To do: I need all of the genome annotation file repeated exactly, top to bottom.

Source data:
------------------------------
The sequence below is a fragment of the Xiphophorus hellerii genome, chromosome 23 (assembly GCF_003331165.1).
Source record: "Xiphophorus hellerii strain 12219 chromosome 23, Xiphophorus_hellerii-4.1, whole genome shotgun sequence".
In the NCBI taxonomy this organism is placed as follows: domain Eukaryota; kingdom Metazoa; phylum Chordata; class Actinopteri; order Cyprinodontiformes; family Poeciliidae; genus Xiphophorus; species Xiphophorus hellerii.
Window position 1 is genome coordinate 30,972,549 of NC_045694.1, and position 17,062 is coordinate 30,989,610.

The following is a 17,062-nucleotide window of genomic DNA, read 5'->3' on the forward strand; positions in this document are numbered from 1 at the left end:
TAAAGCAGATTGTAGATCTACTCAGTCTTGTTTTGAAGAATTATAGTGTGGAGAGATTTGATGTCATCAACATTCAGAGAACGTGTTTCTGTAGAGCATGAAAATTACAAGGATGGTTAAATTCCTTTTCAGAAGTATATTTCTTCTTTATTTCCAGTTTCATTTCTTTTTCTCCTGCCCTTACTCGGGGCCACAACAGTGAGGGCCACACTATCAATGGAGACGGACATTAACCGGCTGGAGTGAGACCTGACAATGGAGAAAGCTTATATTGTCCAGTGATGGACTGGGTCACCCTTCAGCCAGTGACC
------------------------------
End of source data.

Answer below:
The sequence below is a fragment of the Xiphophorus hellerii genome, chromosome 23 (assembly GCF_003331165.1).
Source record: "Xiphophorus hellerii strain 12219 chromosome 23, Xiphophorus_hellerii-4.1, whole genome shotgun sequence".
In the NCBI taxonomy this organism is placed as follows: domain Eukaryota; kingdom Metazoa; phylum Chordata; class Actinopteri; order Cyprinodontiformes; family Poeciliidae; genus Xiphophorus; species Xiphophorus hellerii.
Window position 1 is genome coordinate 30,972,549 of NC_045694.1, and position 17,062 is coordinate 30,989,610.

The following is a 17,062-nucleotide window of genomic DNA, read 5'->3' on the forward strand; positions in this document are numbered from 1 at the left end:
TAAAGCAGATTGTAGATCTACTCAGTCTTGTTTTGAAGAATTATAGTGTGGAGAGATTTGATGTCATCAACATTCAGAGAACGTGTTTCTGTAGAGCATGAAAATTACAAGGATGGTTAAATTCCTTTTCAGAAGTATATTTCTTCTTTATTTCCAGTTTCATTTCTTTTTCTCCTGCCCTTACTCGGGGCCACAACAGTGAGGGCCACACTATCAATGGAGACGGACATTAACCGGCTGGAGTGAGACCTGACAATGGAGAAAGCTTATATTGTCCAGTGATGGACTGGGTCACCCTTCAGCCAGTGACC